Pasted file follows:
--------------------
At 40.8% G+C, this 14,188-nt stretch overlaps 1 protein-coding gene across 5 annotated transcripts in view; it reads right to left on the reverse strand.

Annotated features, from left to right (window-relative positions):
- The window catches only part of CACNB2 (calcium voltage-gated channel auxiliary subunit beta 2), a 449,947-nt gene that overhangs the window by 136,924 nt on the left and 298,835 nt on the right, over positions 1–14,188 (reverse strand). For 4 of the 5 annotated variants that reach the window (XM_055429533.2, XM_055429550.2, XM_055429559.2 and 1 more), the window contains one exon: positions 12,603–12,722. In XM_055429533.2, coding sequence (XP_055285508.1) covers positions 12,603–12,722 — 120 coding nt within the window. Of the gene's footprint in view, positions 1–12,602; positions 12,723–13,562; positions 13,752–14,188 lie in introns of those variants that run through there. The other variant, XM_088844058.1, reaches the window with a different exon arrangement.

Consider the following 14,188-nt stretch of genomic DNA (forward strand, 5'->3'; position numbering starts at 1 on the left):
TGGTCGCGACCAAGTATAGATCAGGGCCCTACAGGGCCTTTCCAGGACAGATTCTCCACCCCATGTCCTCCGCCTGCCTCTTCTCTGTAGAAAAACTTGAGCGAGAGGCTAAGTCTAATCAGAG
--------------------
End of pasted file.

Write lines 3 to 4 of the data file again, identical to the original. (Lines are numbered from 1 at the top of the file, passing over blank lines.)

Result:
- The window catches only part of CACNB2 (calcium voltage-gated channel auxiliary subunit beta 2), a 449,947-nt gene that overhangs the window by 136,924 nt on the left and 298,835 nt on the right, over positions 1–14,188 (reverse strand). For 4 of the 5 annotated variants that reach the window (XM_055429533.2, XM_055429550.2, XM_055429559.2 and 1 more), the window contains one exon: positions 12,603–12,722. In XM_055429533.2, coding sequence (XP_055285508.1) covers positions 12,603–12,722 — 120 coding nt within the window. Of the gene's footprint in view, positions 1–12,602; positions 12,723–13,562; positions 13,752–14,188 lie in introns of those variants that run through there. The other variant, XM_088844058.1, reaches the window with a different exon arrangement.

Consider the following 14,188-nt stretch of genomic DNA (forward strand, 5'->3'; position numbering starts at 1 on the left):